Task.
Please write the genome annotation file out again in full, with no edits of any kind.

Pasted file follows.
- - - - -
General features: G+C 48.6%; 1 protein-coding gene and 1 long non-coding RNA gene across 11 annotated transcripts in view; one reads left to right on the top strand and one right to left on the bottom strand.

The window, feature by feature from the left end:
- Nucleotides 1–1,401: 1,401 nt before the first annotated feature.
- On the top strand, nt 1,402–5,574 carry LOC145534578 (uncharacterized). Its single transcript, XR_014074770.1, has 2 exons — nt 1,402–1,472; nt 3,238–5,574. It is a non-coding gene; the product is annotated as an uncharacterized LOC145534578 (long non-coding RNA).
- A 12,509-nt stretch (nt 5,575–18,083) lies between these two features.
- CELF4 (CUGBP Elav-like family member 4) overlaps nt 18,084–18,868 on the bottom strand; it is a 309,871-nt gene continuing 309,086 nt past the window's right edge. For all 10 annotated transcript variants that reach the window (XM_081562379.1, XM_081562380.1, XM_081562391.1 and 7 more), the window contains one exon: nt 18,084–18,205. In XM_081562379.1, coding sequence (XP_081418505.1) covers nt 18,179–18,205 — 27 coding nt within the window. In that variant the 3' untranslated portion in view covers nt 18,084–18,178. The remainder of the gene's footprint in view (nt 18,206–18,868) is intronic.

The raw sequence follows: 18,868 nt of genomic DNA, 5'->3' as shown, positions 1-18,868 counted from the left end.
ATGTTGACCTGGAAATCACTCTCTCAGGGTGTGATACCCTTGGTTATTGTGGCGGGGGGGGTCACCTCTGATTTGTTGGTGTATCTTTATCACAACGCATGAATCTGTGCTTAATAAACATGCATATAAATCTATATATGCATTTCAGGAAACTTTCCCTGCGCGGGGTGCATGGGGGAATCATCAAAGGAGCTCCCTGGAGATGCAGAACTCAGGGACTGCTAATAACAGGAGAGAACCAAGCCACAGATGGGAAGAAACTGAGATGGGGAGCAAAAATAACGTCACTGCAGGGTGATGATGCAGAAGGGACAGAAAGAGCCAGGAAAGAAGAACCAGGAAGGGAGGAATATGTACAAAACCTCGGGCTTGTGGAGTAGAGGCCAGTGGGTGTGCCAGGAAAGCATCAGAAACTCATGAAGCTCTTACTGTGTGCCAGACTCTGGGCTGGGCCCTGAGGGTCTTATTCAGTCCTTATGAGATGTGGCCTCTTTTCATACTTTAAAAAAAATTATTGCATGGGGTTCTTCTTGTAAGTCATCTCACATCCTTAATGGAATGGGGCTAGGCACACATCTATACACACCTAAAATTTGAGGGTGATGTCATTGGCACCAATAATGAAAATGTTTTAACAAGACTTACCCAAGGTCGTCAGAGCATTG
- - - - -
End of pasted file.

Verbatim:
General features: G+C 48.6%; 1 protein-coding gene and 1 long non-coding RNA gene across 11 annotated transcripts in view; one reads left to right on the top strand and one right to left on the bottom strand.

The window, feature by feature from the left end:
- Nucleotides 1–1,401: 1,401 nt before the first annotated feature.
- On the top strand, nt 1,402–5,574 carry LOC145534578 (uncharacterized). Its single transcript, XR_014074770.1, has 2 exons — nt 1,402–1,472; nt 3,238–5,574. It is a non-coding gene; the product is annotated as an uncharacterized LOC145534578 (long non-coding RNA).
- A 12,509-nt stretch (nt 5,575–18,083) lies between these two features.
- CELF4 (CUGBP Elav-like family member 4) overlaps nt 18,084–18,868 on the bottom strand; it is a 309,871-nt gene continuing 309,086 nt past the window's right edge. For all 10 annotated transcript variants that reach the window (XM_081562379.1, XM_081562380.1, XM_081562391.1 and 7 more), the window contains one exon: nt 18,084–18,205. In XM_081562379.1, coding sequence (XP_081418505.1) covers nt 18,179–18,205 — 27 coding nt within the window. In that variant the 3' untranslated portion in view covers nt 18,084–18,178. The remainder of the gene's footprint in view (nt 18,206–18,868) is intronic.

The raw sequence follows: 18,868 nt of genomic DNA, 5'->3' as shown, positions 1-18,868 counted from the left end.
ATGTTGACCTGGAAATCACTCTCTCAGGGTGTGATACCCTTGGTTATTGTGGCGGGGGGGGTCACCTCTGATTTGTTGGTGTATCTTTATCACAACGCATGAATCTGTGCTTAATAAACATGCATATAAATCTATATATGCATTTCAGGAAACTTTCCCTGCGCGGGGTGCATGGGGGAATCATCAAAGGAGCTCCCTGGAGATGCAGAACTCAGGGACTGCTAATAACAGGAGAGAACCAAGCCACAGATGGGAAGAAACTGAGATGGGGAGCAAAAATAACGTCACTGCAGGGTGATGATGCAGAAGGGACAGAAAGAGCCAGGAAAGAAGAACCAGGAAGGGAGGAATATGTACAAAACCTCGGGCTTGTGGAGTAGAGGCCAGTGGGTGTGCCAGGAAAGCATCAGAAACTCATGAAGCTCTTACTGTGTGCCAGACTCTGGGCTGGGCCCTGAGGGTCTTATTCAGTCCTTATGAGATGTGGCCTCTTTTCATACTTTAAAAAAAATTATTGCATGGGGTTCTTCTTGTAAGTCATCTCACATCCTTAATGGAATGGGGCTAGGCACACATCTATACACACCTAAAATTTGAGGGTGATGTCATTGGCACCAATAATGAAAATGTTTTAACAAGACTTACCCAAGGTCGTCAGAGCATTG